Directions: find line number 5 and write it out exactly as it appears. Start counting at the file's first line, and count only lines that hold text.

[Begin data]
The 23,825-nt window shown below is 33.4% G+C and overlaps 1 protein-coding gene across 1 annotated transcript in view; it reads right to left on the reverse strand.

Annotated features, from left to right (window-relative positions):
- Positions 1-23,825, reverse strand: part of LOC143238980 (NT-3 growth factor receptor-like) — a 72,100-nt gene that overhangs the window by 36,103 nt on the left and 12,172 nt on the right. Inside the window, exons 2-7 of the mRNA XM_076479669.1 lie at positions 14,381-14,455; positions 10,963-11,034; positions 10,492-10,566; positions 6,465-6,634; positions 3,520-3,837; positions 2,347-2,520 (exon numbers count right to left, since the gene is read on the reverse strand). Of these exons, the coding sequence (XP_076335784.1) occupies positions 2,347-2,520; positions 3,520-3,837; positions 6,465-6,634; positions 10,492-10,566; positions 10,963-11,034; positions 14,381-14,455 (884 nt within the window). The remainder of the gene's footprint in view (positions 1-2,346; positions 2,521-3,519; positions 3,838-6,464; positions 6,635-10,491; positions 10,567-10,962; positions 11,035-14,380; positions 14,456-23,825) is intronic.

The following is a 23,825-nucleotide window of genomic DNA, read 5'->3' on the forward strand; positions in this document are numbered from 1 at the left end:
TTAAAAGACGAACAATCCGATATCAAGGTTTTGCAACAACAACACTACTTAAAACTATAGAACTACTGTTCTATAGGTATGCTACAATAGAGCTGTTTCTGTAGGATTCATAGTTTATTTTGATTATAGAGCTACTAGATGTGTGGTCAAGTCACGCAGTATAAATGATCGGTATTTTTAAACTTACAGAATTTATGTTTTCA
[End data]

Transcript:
TTAAAAGACGAACAATCCGATATCAAGGTTTTGCAACAACAACACTACTTAAAACTATAGAACTACTGTTCTATAGGTATGCTACAATAGAGCTGTTTCTGTAGGATTCATAGTTTATTTTGATTATAGAGCTACTAGATGTGTGGTCAAGTCACGCAGTATAAATGATCGGTATTTTTAAACTTACAGAATTTATGTTTTCA